CAMPBELL RIVER – The City of Campbell River welcomes a report on the state of the local economy and recommendations to assist local businesses. A group of volunteers compiled several interviews with local business representatives and will present their findings to Council on Oct. 6. Along with summarizing the results of their discussions about the impact of COVID-19, the report highlights the continuing role and contributions of primary industry to the Campbell River economy.

Mayor Andy Adams

“This effort reflects both the volunteers’ history of service and commitment to our community,” says Mayor Andy Adams. “Our city belongs to everyone, and so does the responsibility for contributing to our success. Every person in our community has a vested interest in the success of our local businesses, large and small. The findings in this report reinforce the commitment of so many people to keep Campbell River’s economy moving forward during and after the challenges we are currently facing.”

“We appreciate the initiative and willingness of this group to volunteer their time to talk with different businesses earlier this year,” adds city manager Deborah Sargent. “They share the results of multiple conversations in a report that’s easy to read and illustrates their findings.”

In addition to the resource industries cited in the report, the City’s economic development office notes that the many small businesses (fewer than 100 employees) as well as the health and education sectors are major contributors to local economic health – and the growing technology sector provides innovation for industry, small businesses and services.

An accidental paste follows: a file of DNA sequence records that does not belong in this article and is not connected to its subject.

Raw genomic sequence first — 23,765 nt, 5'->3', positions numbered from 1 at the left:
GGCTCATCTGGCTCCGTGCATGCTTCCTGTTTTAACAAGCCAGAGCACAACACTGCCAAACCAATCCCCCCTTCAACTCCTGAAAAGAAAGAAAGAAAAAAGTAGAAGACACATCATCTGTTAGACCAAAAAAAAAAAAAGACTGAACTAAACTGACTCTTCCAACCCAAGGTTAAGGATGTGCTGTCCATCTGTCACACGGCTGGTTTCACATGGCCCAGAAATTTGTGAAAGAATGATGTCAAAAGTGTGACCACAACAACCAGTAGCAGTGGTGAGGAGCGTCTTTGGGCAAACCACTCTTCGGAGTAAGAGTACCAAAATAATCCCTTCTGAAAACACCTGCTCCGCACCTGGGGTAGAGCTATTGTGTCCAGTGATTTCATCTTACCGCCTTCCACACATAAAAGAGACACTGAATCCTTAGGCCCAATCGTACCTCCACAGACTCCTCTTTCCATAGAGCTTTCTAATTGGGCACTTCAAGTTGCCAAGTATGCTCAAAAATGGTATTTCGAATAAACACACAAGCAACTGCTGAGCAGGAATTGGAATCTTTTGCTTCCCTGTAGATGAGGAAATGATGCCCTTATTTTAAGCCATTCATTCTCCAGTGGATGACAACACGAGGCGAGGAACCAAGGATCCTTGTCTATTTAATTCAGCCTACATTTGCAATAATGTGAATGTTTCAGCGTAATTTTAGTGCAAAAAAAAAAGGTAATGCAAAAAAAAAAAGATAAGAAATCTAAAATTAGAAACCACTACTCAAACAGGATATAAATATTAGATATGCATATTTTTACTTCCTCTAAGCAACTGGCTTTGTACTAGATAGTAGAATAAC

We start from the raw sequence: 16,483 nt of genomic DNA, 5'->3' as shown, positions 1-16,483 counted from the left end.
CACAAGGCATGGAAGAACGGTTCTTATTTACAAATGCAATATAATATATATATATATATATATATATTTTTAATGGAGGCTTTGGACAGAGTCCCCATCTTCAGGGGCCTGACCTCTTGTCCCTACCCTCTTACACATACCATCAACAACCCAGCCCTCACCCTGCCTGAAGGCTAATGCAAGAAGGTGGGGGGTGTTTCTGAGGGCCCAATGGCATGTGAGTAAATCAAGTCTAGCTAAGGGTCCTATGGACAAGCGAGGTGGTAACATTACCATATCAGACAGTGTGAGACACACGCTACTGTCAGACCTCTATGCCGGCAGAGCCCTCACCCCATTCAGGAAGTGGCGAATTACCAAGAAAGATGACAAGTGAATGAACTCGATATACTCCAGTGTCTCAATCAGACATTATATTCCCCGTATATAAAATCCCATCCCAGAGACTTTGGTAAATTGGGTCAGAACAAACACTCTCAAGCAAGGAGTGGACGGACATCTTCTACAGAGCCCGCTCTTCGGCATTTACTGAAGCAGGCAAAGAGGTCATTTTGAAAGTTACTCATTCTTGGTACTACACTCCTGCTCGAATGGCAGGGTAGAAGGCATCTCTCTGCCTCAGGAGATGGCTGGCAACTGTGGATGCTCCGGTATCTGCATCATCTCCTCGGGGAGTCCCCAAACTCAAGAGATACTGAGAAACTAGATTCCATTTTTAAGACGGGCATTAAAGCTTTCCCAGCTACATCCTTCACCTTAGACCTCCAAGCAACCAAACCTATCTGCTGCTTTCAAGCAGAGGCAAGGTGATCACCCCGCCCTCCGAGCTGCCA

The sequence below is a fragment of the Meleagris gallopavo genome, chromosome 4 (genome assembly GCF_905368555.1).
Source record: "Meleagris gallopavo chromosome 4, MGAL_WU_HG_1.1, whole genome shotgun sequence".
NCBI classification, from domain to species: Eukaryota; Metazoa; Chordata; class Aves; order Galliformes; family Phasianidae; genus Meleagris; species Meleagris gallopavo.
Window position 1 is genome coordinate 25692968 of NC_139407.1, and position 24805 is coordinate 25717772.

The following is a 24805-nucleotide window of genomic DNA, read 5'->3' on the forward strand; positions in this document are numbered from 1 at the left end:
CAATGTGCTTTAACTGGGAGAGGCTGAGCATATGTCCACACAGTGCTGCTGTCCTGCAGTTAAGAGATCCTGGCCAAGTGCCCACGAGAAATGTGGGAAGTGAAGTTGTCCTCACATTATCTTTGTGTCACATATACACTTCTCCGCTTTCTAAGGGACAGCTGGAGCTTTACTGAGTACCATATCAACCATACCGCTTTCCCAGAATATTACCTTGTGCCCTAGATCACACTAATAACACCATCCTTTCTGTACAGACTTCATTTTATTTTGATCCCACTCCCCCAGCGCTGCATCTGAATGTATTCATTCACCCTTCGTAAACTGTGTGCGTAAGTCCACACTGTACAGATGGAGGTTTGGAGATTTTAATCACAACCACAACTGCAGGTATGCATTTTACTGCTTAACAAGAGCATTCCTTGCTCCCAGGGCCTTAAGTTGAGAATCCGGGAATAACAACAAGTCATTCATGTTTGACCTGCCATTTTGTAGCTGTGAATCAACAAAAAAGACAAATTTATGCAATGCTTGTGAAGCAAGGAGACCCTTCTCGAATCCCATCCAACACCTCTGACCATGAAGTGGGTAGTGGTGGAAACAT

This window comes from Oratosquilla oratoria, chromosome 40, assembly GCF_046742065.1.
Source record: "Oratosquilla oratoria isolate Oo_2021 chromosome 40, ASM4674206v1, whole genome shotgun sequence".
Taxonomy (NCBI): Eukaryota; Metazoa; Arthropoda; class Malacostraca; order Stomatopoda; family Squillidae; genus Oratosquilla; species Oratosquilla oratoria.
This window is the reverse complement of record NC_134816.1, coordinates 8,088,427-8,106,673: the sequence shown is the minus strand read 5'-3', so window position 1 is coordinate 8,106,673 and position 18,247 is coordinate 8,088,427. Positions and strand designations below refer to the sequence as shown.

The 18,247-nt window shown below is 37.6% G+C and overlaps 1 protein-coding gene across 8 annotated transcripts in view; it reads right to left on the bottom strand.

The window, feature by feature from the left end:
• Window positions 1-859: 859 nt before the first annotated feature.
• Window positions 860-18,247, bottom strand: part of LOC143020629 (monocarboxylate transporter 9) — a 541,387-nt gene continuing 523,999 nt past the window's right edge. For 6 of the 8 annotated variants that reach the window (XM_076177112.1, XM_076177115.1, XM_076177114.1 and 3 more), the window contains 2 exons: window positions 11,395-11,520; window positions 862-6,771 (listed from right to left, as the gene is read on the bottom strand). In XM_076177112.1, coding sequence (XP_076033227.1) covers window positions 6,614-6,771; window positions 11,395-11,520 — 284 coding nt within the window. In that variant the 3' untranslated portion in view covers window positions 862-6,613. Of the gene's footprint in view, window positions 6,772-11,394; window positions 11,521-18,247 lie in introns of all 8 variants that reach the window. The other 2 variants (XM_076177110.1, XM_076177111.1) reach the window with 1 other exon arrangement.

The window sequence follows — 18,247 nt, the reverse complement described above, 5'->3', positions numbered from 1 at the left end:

Rose Klukas

“98 per cent of Canadian businesses are small business. In Campbell River, the enterprising spirit of small business has carried us through the loss of major industry and built the foundation of our success,” says economic development officer Rose Klukas. “A hallmark of our community and our diverse local businesses is our willingness and ability to adapt. Time and again, our local businesses demonstrate the capacity to grow and change with the times. That potential creates the unique character and quality of life that makes Campbell River so attractive to new residents, tourists, new businesses and new investment generally.”

Klukas adds, “We absolutely agree that primary industries such a forestry and aquaculture continue to contribute significantly to Campbell River. Thankfully, our attractive and well-serviced location also draws new investment, from aerospace to health care, education and tourism. Such diversity is key to long-term economic health.”

Mayor Adams fully supports the City’s economic development initiatives, which follow internationally recognized best practices and principles. “These include maintaining close connections and embracing opportunities for change and improvement,” adds Mayor Adams. “The relationships built by our economic development officer since 2016 are proving to be extremely beneficial to local businesses as we navigate the ongoing pandemic. Knowing local needs and working in partnership with the Campbell River and District Chamber of Commerce, business associations, Wei Wai Kum and We Wai Kai First Nations, and other partners helped our team pivot very quickly to support customized business recovery and renewal.”

Klukas adds, “Consultation is a key part of the role, and it’s ongoing, every day. Always, I’m checking in to learn how we can best to contribute to the success of local businesses, including opportunities to promote Campbell River and invite new investment to our community. We have formalized these check-ins with our Let’s Talk Wednesday forums. If that doesn’t work for someone, I am always available to listen and discuss what businesses need, and what new opportunities might be right for Campbell River.”